Re: [2.1.3(56)] Time trials on an ASUS P166 w/ DMA2'd IBM DeskStar

David S. Miller (
Thu, 24 Apr 1997 18:58:35 -0400

From: (Larry McVoy)
Date: Thu, 24 Apr 1997 15:48:52 -0700

In SunOS, the dnlc did a hold on the inode. So the last thing
holding the inode from being flushed was frequently the dnlc. This
was a bummer for NFS since NFS servers didn't look things up via
pathnames (probably what we should have done is used the dnlc for
both pathnames and filehandles and we would have been fine).

Aside from NFS, this worked great. You tuned the dnlc to do what
you want and it had the side effect of keeping the pages in the
cache. Having the inode w/o the pages is frequently a lose and
having the pages without the inode makes no sense.


It is funny you mention this, because Olaf Kirch has just found a way
to use our generic VFS dnlc _as is_ for NFS. (when you forcefully
invalidate an nfs inode, you bump it's version number, when you do the
dnlc lookup you check if the dnlc version number matches the inode
one, if not this is a negative hit, you do a real server request and
refill the negative hit with the servers response which refreshed your
inode information)

In any event, currently the inodes are detatched from the dnlc, just
the information necessary to pick a match via a string hash, and the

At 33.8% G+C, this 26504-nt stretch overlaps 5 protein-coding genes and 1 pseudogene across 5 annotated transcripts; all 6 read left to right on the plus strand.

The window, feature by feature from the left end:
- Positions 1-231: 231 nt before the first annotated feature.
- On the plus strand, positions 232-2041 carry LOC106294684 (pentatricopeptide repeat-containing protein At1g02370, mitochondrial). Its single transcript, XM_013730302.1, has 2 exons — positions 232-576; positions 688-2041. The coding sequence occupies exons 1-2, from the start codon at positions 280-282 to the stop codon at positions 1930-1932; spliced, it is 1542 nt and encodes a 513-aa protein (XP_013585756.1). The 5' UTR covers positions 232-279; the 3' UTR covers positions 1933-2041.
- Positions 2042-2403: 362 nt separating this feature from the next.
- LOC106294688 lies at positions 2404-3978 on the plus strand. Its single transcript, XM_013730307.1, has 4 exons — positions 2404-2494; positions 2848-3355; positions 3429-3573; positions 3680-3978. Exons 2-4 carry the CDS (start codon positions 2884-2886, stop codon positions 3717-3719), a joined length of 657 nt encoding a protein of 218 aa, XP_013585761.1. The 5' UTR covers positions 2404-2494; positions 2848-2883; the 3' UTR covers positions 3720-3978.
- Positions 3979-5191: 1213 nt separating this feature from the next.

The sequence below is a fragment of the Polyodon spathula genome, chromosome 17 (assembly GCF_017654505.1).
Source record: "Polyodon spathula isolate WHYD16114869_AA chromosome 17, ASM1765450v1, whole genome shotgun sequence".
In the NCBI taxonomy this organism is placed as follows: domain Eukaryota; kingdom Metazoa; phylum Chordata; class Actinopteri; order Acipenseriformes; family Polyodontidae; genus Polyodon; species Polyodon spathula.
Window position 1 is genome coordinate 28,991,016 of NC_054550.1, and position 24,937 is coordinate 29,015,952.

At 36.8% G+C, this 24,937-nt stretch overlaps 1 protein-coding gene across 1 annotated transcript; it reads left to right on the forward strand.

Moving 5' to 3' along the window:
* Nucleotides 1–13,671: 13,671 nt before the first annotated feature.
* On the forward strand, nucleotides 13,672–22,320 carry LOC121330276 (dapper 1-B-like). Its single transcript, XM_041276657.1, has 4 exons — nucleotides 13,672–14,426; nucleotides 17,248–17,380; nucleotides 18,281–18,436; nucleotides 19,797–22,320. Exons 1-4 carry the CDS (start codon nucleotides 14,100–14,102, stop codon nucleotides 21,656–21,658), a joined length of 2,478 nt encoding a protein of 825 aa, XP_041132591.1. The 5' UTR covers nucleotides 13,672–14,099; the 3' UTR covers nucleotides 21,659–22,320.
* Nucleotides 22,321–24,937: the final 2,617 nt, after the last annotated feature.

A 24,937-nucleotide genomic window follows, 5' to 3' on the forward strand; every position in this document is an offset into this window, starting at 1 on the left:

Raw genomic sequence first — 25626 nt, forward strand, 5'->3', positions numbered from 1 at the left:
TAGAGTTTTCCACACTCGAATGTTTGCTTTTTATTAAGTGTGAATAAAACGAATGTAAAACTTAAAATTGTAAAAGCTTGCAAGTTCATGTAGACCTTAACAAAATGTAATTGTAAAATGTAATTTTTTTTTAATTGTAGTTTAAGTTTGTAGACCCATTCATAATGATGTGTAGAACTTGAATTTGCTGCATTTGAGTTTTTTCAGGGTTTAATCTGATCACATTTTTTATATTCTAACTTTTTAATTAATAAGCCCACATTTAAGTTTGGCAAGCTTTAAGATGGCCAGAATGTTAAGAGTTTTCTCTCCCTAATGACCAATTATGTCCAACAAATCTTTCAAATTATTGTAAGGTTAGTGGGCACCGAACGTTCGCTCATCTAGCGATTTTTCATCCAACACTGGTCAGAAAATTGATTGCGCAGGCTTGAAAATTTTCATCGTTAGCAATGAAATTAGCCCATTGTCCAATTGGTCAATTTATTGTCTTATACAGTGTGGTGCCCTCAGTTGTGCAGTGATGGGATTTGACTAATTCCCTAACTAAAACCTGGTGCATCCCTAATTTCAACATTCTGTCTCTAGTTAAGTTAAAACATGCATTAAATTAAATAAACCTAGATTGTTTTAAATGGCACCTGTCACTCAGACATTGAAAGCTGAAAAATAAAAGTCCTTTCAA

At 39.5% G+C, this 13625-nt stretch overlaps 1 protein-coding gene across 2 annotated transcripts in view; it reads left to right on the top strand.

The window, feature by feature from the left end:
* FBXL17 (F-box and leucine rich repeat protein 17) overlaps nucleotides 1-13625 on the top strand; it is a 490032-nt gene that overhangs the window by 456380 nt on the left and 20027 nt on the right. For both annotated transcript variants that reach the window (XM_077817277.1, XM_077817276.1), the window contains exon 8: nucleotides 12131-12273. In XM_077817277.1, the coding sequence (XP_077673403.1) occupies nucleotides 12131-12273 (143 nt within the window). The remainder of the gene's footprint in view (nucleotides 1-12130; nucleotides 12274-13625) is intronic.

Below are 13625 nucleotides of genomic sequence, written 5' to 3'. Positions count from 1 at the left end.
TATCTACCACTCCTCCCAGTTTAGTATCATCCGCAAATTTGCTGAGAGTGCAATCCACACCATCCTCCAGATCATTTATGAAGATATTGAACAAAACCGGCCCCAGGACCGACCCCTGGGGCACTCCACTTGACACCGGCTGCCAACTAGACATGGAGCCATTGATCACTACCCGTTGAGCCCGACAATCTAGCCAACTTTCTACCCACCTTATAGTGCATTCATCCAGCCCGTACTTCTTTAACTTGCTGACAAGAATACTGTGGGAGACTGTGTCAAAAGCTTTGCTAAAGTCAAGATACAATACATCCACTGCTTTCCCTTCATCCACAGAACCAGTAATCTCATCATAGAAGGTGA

stuff necessary to do an inode hash lookup with the dnlc response, is
in there. This is more light weight and perhaps faster, I sort of
prefer it this way.

I think if you stick inodes directly into the dnlc you risk two

1) inode thrashing, you need to be extremely careful here, because
you must age your LRU based upon two things, dnlc hits and inode
hits (via iget()'s) I have no idea if a sensible aging scheme can
be made to work with this

2) you are growing the inode free list more often, if lookups lead
to a reference in the dcache and it hangs out in there, and you
get flooded with a bunch of iget()'s you just keep growing the
inode pool, things subside and you are left with all these
excess inodes

It certainly needs more thought, I am probably going to setup some
statistic/profiling mechanism into the dcache and inode manager to see
what I can learn about all this.

Yow! 11.26 MB/s remote host TCP bandwidth & ////
199 usec remote TCP latency over 100Mb/s ////
ethernet. Beat that! ////
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David S. Miller, /_____________/ / // /_/ ><